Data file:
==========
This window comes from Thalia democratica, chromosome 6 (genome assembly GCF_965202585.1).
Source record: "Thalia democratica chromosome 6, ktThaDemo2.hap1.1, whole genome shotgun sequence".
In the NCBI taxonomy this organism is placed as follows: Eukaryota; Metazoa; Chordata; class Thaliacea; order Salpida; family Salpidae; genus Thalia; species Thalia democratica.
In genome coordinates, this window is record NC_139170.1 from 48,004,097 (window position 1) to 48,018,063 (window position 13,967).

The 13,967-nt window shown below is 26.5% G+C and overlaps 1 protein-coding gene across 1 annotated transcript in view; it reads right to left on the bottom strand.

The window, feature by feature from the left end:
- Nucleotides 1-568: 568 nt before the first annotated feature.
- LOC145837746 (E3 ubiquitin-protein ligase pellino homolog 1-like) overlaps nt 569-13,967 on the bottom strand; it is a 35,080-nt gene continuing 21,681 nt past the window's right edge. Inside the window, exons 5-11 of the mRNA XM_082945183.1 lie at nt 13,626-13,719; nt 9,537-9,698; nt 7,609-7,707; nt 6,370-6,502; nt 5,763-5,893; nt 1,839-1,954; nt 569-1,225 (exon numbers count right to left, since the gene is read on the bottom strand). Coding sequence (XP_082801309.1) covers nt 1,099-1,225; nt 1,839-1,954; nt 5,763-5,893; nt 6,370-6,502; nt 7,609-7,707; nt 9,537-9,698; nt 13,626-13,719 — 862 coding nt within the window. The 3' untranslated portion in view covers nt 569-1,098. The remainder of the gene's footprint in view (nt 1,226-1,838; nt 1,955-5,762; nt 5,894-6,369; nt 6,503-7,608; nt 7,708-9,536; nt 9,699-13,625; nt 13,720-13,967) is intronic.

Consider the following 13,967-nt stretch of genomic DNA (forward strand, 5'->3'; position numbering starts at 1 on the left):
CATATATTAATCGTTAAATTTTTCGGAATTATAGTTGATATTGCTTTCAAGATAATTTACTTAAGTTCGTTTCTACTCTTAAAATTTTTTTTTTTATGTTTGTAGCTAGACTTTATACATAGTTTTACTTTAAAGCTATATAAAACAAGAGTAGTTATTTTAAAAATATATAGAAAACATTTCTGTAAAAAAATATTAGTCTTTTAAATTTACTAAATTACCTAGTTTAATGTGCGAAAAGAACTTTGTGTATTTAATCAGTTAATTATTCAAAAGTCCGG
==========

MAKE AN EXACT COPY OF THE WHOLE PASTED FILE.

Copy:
This window comes from Thalia democratica, chromosome 6 (genome assembly GCF_965202585.1).
Source record: "Thalia democratica chromosome 6, ktThaDemo2.hap1.1, whole genome shotgun sequence".
In the NCBI taxonomy this organism is placed as follows: Eukaryota; Metazoa; Chordata; class Thaliacea; order Salpida; family Salpidae; genus Thalia; species Thalia democratica.
In genome coordinates, this window is record NC_139170.1 from 48,004,097 (window position 1) to 48,018,063 (window position 13,967).

The 13,967-nt window shown below is 26.5% G+C and overlaps 1 protein-coding gene across 1 annotated transcript in view; it reads right to left on the bottom strand.

The window, feature by feature from the left end:
- Nucleotides 1-568: 568 nt before the first annotated feature.
- LOC145837746 (E3 ubiquitin-protein ligase pellino homolog 1-like) overlaps nt 569-13,967 on the bottom strand; it is a 35,080-nt gene continuing 21,681 nt past the window's right edge. Inside the window, exons 5-11 of the mRNA XM_082945183.1 lie at nt 13,626-13,719; nt 9,537-9,698; nt 7,609-7,707; nt 6,370-6,502; nt 5,763-5,893; nt 1,839-1,954; nt 569-1,225 (exon numbers count right to left, since the gene is read on the bottom strand). Coding sequence (XP_082801309.1) covers nt 1,099-1,225; nt 1,839-1,954; nt 5,763-5,893; nt 6,370-6,502; nt 7,609-7,707; nt 9,537-9,698; nt 13,626-13,719 — 862 coding nt within the window. The 3' untranslated portion in view covers nt 569-1,098. The remainder of the gene's footprint in view (nt 1,226-1,838; nt 1,955-5,762; nt 5,894-6,369; nt 6,503-7,608; nt 7,708-9,536; nt 9,699-13,625; nt 13,720-13,967) is intronic.

Consider the following 13,967-nt stretch of genomic DNA (forward strand, 5'->3'; position numbering starts at 1 on the left):
CATATATTAATCGTTAAATTTTTCGGAATTATAGTTGATATTGCTTTCAAGATAATTTACTTAAGTTCGTTTCTACTCTTAAAATTTTTTTTTTTATGTTTGTAGCTAGACTTTATACATAGTTTTACTTTAAAGCTATATAAAACAAGAGTAGTTATTTTAAAAATATATAGAAAACATTTCTGTAAAAAAATATTAGTCTTTTAAATTTACTAAATTACCTAGTTTAATGTGCGAAAAGAACTTTGTGTATTTAATCAGTTAATTATTCAAAAGTCCGG